It is not very common to see this, but if in a rare circumstance you are hosting a zone file in house for your DNS, but it is sharing the same domain as your website, you or your employees might be stuck not being able to access your website.  Unfortunately, OS X Server does not have a way in the GUI to create a top level DNS record (sometimes seen as an @ record).  However, this can still be done via commandline...

cd /Library/Server/named

sudo nano

Add your A record for your []: 10800 IN A target_IP_Address


Once done, restart DNS in, clear your DNS cache and you should be good to go...


AuthorMike Muir
2 CommentsPost a comment

DeployStudio has become far and beyond one of the most indispensable tools in my tech arsenal for multiple Macintosh deployments.  It makes it incredibly easy to take a master image you've created for your office or a customer, and deploy it out to multiple systems over your network all while automating Computer Names, extra package installations, partitioning, Boot Camp, and many others...

However, there was one hiccup that made the whole process a little slower with the advent of OS X 10.7 Lion: hdiutil.  When Lion was released, Apple changed how hdiutil works behind the scenes (as far as I know) which drastically increased how long it takes when going through DeployStudio image creation.  I've given the image creation task about two hours for something as small as 20GB.  If you are attempting a deployment in one day, two hours can easily ruin your plans.  For some reason though, there are no slowdowns by using Disk Utility and saving the .dmg locally...

In the past, I usually just accepted it and figured out how to work around the slowdown, but we recently found a nice workaround using the free and open source Create-Recovery-Partition-Installer, available on GitHub at  By using this tool with the same copy of your OS X Installer, you can quickly make a small .pkg installer that will automatically create the Recovery Partition on the system you are working on.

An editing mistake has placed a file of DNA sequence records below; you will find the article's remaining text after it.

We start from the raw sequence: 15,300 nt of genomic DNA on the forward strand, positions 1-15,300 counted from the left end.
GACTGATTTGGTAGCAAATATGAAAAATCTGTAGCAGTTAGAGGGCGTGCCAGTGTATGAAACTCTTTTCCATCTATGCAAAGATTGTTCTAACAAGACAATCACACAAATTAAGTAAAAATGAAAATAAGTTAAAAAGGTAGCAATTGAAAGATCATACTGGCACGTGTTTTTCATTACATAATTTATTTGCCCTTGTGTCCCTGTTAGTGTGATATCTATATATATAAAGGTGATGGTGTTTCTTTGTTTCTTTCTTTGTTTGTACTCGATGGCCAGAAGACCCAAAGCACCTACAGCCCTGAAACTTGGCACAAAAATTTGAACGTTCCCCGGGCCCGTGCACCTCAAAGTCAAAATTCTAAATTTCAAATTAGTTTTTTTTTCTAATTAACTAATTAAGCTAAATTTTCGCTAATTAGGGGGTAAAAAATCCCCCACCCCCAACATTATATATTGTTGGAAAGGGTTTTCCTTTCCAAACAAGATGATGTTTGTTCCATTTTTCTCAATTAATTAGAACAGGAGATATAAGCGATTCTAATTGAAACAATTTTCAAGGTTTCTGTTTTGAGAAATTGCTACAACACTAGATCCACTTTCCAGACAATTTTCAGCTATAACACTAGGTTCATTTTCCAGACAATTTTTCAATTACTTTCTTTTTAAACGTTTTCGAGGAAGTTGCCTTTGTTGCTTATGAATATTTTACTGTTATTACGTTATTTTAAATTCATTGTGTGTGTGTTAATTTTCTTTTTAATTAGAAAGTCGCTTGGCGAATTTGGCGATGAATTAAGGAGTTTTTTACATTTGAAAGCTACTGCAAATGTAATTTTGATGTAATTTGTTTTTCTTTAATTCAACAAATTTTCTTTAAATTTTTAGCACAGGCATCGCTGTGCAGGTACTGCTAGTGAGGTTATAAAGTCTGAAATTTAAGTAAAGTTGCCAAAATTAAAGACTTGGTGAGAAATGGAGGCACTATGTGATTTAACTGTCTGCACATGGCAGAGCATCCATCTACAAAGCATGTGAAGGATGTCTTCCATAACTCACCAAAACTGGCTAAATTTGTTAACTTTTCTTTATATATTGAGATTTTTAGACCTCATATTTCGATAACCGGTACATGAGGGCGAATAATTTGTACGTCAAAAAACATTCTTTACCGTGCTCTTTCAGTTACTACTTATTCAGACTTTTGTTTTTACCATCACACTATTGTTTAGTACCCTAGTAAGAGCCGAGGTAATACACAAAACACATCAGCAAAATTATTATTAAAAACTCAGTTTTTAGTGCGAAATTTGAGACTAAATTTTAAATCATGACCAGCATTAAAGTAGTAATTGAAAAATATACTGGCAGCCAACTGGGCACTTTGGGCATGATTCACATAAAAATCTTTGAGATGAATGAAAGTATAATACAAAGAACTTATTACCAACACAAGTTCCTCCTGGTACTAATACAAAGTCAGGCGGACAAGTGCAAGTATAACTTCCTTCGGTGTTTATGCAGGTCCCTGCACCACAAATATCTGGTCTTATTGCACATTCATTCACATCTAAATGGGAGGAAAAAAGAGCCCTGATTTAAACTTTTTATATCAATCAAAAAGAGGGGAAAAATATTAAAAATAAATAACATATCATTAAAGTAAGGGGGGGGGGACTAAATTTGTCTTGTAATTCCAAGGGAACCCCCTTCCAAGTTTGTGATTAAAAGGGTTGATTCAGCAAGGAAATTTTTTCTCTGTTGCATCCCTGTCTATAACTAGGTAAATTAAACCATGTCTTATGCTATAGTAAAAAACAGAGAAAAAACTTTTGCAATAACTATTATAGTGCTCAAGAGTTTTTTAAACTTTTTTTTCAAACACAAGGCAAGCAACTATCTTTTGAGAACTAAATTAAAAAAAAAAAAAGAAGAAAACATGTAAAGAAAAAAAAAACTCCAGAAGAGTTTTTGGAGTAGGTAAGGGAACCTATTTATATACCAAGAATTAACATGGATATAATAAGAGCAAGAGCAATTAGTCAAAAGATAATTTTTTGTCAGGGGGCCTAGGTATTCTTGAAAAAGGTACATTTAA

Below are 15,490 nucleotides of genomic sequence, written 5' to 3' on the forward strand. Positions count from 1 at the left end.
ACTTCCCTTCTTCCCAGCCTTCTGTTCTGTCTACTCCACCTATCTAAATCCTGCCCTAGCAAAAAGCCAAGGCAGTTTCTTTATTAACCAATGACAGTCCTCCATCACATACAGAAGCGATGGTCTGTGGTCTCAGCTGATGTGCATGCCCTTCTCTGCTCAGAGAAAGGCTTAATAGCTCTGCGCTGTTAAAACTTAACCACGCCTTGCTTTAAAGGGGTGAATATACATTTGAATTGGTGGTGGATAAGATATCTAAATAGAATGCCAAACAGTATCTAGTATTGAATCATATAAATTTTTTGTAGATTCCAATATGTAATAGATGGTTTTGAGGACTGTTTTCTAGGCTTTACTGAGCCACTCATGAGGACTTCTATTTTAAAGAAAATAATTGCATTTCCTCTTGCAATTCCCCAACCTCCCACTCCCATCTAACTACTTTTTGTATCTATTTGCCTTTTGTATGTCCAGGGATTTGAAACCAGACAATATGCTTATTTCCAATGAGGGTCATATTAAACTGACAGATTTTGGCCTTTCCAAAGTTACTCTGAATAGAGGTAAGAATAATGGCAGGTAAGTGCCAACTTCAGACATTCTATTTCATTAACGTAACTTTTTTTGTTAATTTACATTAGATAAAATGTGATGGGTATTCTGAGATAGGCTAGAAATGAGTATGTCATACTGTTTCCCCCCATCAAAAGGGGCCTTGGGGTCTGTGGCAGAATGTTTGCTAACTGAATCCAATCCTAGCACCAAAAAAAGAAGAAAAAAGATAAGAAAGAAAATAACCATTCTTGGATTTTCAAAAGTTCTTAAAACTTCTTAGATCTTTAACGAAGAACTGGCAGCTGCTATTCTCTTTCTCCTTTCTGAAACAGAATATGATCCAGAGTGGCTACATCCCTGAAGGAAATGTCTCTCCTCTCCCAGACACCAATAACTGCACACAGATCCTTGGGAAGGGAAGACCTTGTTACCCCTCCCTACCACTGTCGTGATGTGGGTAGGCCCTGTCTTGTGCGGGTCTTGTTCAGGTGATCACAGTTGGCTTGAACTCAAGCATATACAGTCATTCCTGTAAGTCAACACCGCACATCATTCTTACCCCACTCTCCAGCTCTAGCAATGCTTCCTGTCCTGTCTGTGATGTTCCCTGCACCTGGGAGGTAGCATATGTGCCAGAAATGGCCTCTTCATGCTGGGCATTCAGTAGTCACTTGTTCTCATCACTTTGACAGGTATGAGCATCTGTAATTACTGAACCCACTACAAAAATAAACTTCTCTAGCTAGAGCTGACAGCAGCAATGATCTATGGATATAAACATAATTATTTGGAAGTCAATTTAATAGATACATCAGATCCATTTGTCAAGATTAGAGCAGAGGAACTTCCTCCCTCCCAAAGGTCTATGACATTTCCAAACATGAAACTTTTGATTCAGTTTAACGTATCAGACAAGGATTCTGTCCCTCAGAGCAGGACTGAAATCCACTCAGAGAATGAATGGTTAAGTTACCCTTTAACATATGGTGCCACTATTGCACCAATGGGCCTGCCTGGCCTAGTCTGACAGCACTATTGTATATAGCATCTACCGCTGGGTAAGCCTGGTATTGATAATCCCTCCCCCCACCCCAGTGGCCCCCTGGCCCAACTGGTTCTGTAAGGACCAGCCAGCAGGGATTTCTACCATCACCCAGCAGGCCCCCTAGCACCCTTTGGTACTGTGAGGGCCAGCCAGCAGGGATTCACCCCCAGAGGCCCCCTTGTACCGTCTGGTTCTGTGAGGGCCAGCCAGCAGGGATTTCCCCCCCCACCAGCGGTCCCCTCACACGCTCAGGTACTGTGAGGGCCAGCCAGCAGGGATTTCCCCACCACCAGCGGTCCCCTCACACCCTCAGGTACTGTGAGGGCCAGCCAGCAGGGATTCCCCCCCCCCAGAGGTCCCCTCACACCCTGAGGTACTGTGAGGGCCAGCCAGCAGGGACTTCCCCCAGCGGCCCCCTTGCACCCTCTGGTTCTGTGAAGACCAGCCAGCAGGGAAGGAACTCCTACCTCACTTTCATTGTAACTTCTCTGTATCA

This way, by using Disk Utility to create the .dmg locally and Create-Recovery-Partition-Installer, we can take the resulting .dmg and .pkg, move them to the DeployStudio Repository, and create a quick workflow in close to half the time it takes to use DeployStudio to do the same thing.

Here is final workflow I use in order:

  • Hostname Form- Preemptively enter in the computer name to be imaged immediately on start of the workflow.
  • Partition- Re-partition the first available physical hard drive (dont leave ext. HD's plugged in).
  • Restore- Restore the master image .dmg to the previous partition.
  • Configure- Apply the computer name and other info that was entered in during 'Hostname Form'.
  • (optional)Open/Active Directory Binding- pretty straight forward, it will bind itself to the directory of your choice.
  • (optional)Automatic Enrollment- Enroll the computer in your MDM Server of choice.
  • Package Install- Use the .pkg created with Create-Recovery-Partiton-Installer, postponed to be installed on first boot.